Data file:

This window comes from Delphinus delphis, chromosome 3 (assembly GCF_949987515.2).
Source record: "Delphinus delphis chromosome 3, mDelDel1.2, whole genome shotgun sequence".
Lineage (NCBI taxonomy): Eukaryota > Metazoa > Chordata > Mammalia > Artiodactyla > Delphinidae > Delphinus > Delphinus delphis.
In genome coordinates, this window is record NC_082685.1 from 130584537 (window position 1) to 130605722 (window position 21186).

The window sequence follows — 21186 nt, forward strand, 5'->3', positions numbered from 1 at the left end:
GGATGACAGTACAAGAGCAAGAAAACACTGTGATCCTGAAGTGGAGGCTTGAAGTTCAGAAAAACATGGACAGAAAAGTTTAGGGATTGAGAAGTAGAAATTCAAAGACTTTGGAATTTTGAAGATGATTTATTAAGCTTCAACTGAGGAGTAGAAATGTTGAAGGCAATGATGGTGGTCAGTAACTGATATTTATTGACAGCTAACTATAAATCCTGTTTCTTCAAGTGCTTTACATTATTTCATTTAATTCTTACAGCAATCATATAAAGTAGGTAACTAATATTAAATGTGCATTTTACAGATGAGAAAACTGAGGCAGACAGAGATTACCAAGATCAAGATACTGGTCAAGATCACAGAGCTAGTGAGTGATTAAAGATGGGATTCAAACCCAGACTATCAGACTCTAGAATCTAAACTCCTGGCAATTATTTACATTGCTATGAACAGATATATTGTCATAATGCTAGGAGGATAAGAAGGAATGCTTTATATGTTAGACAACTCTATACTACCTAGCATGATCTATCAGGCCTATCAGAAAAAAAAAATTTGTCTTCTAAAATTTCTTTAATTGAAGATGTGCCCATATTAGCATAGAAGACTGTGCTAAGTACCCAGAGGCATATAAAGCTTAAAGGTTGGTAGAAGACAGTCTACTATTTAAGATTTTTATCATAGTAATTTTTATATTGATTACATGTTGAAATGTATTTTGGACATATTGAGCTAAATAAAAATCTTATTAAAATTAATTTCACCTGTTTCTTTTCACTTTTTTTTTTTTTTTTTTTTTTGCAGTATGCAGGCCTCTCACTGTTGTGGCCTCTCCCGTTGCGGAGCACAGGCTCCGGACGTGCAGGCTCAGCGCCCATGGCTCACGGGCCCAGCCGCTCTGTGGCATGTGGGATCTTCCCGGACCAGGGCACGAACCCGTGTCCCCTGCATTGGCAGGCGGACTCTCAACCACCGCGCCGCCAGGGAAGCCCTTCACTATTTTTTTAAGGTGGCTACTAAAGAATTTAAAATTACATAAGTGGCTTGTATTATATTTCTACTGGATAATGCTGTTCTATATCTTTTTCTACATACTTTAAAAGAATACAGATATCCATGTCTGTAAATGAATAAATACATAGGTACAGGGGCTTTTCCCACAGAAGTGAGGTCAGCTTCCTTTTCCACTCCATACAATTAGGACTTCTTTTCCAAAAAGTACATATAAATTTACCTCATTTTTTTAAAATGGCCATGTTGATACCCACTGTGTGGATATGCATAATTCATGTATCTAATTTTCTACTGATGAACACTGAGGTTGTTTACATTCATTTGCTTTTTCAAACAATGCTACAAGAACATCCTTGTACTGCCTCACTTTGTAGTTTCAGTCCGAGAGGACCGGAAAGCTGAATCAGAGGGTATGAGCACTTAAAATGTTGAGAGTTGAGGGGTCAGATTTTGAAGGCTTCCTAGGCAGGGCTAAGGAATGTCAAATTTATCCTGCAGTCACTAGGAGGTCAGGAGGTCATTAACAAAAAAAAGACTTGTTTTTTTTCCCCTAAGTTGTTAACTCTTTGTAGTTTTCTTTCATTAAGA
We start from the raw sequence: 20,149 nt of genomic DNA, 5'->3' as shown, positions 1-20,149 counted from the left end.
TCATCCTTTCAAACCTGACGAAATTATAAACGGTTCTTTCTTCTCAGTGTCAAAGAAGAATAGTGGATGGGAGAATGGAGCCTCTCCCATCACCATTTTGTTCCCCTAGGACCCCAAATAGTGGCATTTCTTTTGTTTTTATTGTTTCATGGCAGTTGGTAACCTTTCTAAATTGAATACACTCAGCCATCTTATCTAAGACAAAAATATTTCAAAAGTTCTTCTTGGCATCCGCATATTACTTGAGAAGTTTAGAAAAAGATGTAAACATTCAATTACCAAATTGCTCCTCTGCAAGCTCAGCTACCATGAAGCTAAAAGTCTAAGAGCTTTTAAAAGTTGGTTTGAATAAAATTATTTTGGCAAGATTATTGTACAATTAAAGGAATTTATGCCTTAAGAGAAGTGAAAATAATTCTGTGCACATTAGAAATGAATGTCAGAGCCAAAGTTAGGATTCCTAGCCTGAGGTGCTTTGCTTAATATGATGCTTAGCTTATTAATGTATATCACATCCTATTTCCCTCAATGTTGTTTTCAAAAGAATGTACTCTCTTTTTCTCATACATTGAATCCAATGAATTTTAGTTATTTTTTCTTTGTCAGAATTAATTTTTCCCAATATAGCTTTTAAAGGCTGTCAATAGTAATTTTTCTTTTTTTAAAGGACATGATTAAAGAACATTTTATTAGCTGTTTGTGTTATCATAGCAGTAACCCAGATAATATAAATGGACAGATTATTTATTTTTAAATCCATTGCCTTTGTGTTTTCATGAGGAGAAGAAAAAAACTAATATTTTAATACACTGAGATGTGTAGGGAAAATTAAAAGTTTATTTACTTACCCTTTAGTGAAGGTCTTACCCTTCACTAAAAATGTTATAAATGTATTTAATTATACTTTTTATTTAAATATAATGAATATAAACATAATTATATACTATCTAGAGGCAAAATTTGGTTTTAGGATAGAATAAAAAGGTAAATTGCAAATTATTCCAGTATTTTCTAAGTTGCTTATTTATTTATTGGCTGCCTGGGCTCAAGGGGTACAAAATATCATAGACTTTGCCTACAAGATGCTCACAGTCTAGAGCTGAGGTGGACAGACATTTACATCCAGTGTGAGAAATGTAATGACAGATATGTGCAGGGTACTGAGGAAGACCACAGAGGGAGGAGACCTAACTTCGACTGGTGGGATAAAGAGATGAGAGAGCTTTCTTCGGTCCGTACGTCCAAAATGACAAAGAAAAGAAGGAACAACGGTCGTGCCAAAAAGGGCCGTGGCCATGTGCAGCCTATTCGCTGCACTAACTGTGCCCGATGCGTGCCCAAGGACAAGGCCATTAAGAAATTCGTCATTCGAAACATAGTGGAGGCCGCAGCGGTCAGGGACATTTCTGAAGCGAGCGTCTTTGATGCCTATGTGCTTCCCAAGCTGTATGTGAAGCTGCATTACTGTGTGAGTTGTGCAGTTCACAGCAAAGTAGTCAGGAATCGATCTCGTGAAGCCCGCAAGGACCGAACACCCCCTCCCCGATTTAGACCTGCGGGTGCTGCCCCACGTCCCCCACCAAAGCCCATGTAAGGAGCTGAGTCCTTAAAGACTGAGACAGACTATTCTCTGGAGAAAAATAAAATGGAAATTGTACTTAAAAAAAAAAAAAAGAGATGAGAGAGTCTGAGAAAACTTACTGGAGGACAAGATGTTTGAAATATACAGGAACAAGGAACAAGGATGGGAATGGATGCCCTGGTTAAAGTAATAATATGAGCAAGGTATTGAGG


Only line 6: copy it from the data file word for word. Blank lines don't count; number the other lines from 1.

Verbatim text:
GGATGACAGTACAAGAGCAAGAAAACACTGTGATCCTGAAGTGGAGGCTTGAAGTTCAGAAAAACATGGACAGAAAAGTTTAGGGATTGAGAAGTAGAAATTCAAAGACTTTGGAATTTTGAAGATGATTTATTAAGCTTCAACTGAGGAGTAGAAATGTTGAAGGCAATGATGGTGGTCAGTAACTGATATTTATTGACAGCTAACTATAAATCCTGTTTCTTCAAGTGCTTTACATTATTTCATTTAATTCTTACAGCAATCATATAAAGTAGGTAACTAATATTAAATGTGCATTTTACAGATGAGAAAACTGAGGCAGACAGAGATTACCAAGATCAAGATACTGGTCAAGATCACAGAGCTAGTGAGTGATTAAAGATGGGATTCAAACCCAGACTATCAGACTCTAGAATCTAAACTCCTGGCAATTATTTACATTGCTATGAACAGATATATTGTCATAATGCTAGGAGGATAAGAAGGAATGCTTTATATGTTAGACAACTCTATACTACCTAGCATGATCTATCAGGCCTATCAGAAAAAAAAAATTTGTCTTCTAAAATTTCTTTAATTGAAGATGTGCCCATATTAGCATAGAAGACTGTGCTAAGTACCCAGAGGCATATAAAGCTTAAAGGTTGGTAGAAGACAGTCTACTATTTAAGATTTTTATCATAGTAATTTTTATATTGATTACATGTTGAAATGTATTTTGGACATATTGAGCTAAATAAAAATCTTATTAAAATTAATTTCACCTGTTTCTTTTCACTTTTTTTTTTTTTTTTTTTTTTGCAGTATGCAGGCCTCTCACTGTTGTGGCCTCTCCCGTTGCGGAGCACAGGCTCCGGACGTGCAGGCTCAGCGCCCATGGCTCACGGGCCCAGCCGCTCTGTGGCATGTGGGATCTTCCCGGACCAGGGCACGAACCCGTGTCCCCTGCATTGGCAGGCGGACTCTCAACCACCGCGCCGCCAGGGAAGCCCTTCACTATTTTTTTAAGGTGGCTACTAAAGAATTTAAAATTACATAAGTGGCTTGTATTATATTTCTACTGGATAATGCTGTTCTATATCTTTTTCTACATACTTTAAAAGAATACAGATATCCATGTCTGTAAATGAATAAATACATAGGTACAGGGGCTTTTCCCACAGAAGTGAGGTCAGCTTCCTTTTCCACTCCATACAATTAGGACTTCTTTTCCAAAAAGTACATATAAATTTACCTCATTTTTTTAAAATGGCCATGTTGATACCCACTGTGTGGATATGCATAATTCATGTATCTAATTTTCTACTGATGAACACTGAGGTTGTTTACATTCATTTGCTTTTTCAAACAATGCTACAAGAACATCCTTGTACTGCCTCACTTTGTAGTTTCAGTCCGAGAGGACCGGAAAGCTGAATCAGAGGGTATGAGCACTTAAAATGTTGAGAGTTGAGGGGTCAGATTTTGAAGGCTTCCTAGGCAGGGCTAAGGAATGTCAAATTTATCCTGCAGTCACTAGGAGGTCAGGAGGTCATTAACAAAAAAAAGACTTGTTTTTTTTCCCCTAAGTTGTTAACTCTTTGTAGTTTTCTTTCATTAAGA